Raymond's Run Rising Action

Please show how the events of "Raymond's Run" by Toni Cade Bambara fit into the five parts of a plot curve: 1. exposition 2. rising action 3. climax 4. falling action 5. denouement.

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The exposition takes place at the beginning of the story and provides the audience with important background information regarding relevant events, settings, and characters. In Toni Cade Bambara's short story "Raymond's Run," the exposition includes Squeaky's description of herself and her mentally disabled older brother, Raymond. The audience learns that Squeaky is a fast runner and esteemed sprinter, who lives in Harlem, New York. Squeaky enjoys practicing running. She is in charge of watching Raymond, who follows her everywhere and who is rather difficult to look after.

The rising action includes Squeaky's tense interaction with Mary Louise, Rosie, and Gretchen, which takes place while Squeaky is strolling down Broadway with Raymond. Squeaky sticks up for Raymond when the girls make snide remarks. She is determined to beat her new rival Gretchen at the May Day races. The rising action also includes Squeaky arriving at the local May Day celebration to participate in the fifty-yard dash. The rising action continues as Squeaky makes her way to the starting line and ends when the climax begins.

The climax includes Squeaky racing against Gretchen in the fifty-yard dash. During the race, Squeaky notices that Raymond is running stride-for-stride with her on the outside of the fence and is impressed by his speed. The falling action includes Squeaky hearing the results of the race and thinking about coaching Raymond. Squeaky believes that Raymond could become an excellent runner, and she is willing to help him achieve his potential. The denouement includes Squeaky smiling at Gretchen and entertaining the idea of asking her to help coach Raymond.

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The events in "Raymond's Run" fit into a five-part structure, as follows:

  • Exposition: Squeaky explains her family's situation and provides the background to the story. She explains her brother Raymond's disabilities and that she has to watch out for him. She also explains her prowess at running.
  • Rising action: This includes the parts of the story that develop the plot until it reaches the climax of the action. The rising action in this story includes Squeaky's meeting with Gretchen and her friends and the announcement of the May Day races. It also includes Squeaky's arrival at the track for the race and her preparations before the race.
  • Climax: The climax of the story is Squeaky's race as she competes with the antagonist of the story, Gretchen.
  • Falling action: In this part of the story, the protagonist and antagonist are no longer at odds with each other. Squeaky and Gretchen smile at each other after the race and appreciate each other as fellow runners.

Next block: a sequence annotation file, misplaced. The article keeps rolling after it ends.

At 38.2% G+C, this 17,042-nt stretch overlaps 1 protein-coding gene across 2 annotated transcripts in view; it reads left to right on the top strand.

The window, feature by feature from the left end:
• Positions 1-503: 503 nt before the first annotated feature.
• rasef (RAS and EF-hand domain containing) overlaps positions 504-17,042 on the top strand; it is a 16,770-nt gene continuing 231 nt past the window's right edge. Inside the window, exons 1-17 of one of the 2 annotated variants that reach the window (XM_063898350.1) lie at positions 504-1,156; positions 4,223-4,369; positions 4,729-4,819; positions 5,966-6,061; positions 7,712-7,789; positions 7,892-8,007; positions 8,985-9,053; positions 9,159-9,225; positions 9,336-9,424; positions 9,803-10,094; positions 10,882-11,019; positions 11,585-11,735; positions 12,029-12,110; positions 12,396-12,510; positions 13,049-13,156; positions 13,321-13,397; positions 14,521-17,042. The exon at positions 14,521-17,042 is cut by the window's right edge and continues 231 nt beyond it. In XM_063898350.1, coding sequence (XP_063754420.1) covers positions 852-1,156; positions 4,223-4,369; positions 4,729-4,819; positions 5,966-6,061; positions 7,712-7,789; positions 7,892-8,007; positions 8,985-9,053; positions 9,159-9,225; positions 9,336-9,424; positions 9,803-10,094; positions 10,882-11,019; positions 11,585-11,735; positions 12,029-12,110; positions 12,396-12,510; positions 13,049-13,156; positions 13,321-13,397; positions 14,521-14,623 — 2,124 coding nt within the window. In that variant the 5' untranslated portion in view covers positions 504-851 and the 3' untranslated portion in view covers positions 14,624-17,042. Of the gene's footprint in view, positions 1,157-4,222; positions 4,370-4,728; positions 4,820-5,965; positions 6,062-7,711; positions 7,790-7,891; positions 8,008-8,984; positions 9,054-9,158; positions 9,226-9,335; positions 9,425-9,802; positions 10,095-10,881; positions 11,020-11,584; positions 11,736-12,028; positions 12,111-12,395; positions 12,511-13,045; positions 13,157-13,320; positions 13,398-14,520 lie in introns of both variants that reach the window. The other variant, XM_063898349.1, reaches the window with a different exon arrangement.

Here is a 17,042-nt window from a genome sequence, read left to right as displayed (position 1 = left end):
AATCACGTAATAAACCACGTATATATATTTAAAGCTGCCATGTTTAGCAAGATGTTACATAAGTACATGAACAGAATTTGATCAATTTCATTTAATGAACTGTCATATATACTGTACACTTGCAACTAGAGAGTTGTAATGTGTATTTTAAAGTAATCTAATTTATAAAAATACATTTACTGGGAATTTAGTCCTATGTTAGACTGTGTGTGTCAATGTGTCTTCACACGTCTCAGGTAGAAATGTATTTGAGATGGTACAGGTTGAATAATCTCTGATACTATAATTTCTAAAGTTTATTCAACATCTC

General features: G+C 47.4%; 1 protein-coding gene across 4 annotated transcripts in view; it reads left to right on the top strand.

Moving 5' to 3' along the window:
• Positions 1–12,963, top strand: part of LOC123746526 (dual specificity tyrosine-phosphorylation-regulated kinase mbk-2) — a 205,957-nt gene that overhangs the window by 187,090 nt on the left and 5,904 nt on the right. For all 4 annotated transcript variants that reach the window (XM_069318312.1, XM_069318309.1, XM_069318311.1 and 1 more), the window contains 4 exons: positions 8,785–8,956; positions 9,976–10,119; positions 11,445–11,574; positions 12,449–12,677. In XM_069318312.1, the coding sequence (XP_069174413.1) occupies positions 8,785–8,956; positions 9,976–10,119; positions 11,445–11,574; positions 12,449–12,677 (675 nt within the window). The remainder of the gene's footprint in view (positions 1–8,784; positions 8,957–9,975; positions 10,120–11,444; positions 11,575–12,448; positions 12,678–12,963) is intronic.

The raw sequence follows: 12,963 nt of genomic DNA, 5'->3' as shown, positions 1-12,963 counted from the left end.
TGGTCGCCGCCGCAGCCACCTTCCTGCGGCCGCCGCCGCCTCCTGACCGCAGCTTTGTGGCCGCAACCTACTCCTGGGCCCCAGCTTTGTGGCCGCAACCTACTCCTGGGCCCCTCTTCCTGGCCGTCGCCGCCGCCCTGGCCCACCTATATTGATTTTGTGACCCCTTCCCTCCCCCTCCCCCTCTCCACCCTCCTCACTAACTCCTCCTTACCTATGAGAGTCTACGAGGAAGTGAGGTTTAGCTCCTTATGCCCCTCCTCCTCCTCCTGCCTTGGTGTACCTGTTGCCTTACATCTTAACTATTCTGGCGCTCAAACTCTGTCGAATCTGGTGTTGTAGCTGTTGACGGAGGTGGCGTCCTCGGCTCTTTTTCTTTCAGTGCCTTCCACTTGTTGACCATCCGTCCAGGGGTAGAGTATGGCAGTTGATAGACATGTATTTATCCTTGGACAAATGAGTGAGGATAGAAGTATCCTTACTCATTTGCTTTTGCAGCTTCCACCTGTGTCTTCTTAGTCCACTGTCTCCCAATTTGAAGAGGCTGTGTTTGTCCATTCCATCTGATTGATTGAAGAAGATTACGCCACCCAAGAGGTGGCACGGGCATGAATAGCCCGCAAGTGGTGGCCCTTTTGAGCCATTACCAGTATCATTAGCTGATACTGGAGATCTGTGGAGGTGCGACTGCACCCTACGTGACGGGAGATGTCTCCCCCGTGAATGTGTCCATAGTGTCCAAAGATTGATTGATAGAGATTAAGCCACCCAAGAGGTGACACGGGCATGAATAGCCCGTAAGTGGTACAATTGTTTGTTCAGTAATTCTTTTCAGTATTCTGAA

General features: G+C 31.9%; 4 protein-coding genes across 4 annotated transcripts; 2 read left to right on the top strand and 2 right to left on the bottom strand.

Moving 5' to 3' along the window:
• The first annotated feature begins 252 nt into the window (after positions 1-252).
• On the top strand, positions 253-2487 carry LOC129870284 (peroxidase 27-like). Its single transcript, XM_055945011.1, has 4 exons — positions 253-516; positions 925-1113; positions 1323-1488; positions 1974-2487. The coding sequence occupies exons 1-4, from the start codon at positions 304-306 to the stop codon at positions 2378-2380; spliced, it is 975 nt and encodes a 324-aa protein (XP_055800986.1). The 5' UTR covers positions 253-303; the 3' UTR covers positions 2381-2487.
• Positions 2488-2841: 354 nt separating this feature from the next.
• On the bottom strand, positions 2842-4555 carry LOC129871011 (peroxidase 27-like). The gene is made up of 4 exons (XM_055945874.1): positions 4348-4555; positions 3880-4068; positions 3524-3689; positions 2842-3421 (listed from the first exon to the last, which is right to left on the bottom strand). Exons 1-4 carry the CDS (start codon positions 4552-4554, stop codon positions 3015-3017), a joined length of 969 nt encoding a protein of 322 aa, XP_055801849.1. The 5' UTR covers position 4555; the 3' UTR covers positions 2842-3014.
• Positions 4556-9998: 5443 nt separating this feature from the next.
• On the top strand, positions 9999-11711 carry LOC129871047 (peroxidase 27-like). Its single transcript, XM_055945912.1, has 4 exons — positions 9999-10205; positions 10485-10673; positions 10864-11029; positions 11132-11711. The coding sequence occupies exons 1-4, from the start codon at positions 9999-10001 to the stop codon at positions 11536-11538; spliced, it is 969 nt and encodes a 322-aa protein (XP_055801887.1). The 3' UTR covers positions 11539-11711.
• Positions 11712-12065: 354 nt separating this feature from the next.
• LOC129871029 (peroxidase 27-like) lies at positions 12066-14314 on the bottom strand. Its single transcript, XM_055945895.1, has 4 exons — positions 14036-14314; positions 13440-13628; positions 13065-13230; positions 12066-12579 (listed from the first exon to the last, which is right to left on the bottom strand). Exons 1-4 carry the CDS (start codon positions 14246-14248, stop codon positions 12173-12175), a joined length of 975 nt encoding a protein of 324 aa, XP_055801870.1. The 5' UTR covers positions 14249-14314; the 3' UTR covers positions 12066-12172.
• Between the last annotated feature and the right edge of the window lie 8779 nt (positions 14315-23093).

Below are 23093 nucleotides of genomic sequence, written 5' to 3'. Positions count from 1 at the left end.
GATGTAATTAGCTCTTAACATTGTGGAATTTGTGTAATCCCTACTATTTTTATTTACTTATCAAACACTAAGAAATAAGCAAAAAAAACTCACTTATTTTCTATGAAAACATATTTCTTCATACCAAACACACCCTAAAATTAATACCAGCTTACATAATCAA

• Denouement: In this section, conflicts are forgotten. Squeaky plans to ask Gretchen to help her train Raymond. She sees Gretchen as a friend, not just as competition.
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"Raymond's Run" by Tonie Cade Bambara has very little actual plot; nevertheless, it does contain the elements of a traditional plot line.

Exposition - this is found in the first five paragraphs of the story. In it we learn who is narrating the story (Squeaky), we find out she is a fast runner, we meet her mentally challenged brother (Raymond) and get the background on how Raymond lives his life (imaginatively and without any care for what others think) as well as how people usually treat him (insensitively, like he is some kind of freak show).

 
Rising action - the inciting action (point at which things somehow begin) is the stroll Squeaky and Raymond take, and everything that happens to them between then and the climax is rising action. This would include the conflict between Hazel and Gretchen, getting Raymond settled into the swing before the race, getting ready for the race, and even the race itself.

Climax - this is supposed to be the point of greatest interest or intensity, and some might say it is either when Hazel runs the race or when the announcer proclaims that she is the winner; however, these things seem rather anti-climactic to me because, from the beginning of the story, there is little doubt that the determined and prepared Hazel will win the race. This moment seems to be much more of a turning point for Hazel:

And I’m smiling to beat the band cause if I’ve lost this race, or if me and Gretchen tied, or even if I’ve won, I can always retire as a runner and begin a whole new career as a coach with Raymond as my champion.

This is a significant moment because suddenly--and rather unexpectedly--Hazel does not care whether she wins her race or not. After seeing Raymond racing with her along the outside of the fence, she discovers there is something else she could be successful at doing, something that might matter as much as or more than just being the fastest runner in her class. After all, "what has Raymond got to call his own?" This is big, since until now, the only thing she has worked toward is running. Now she has the confidence that she can apply her work ethic and drive to other things and still be successful. 

Falling action - there is only one paragraph left in the story after this climax, so there is very little falling action. In fact, it is probably just the announcement that Hazel has, indeed, won the race.

Denouement - this is the final act of the story and it, too, is quite short: Gretchen and Hazel smile at each other.

We stand there with this big smile of respect between us.

In this one simple act, their relationship has changed from rivals to friends, and there is no more to be said.

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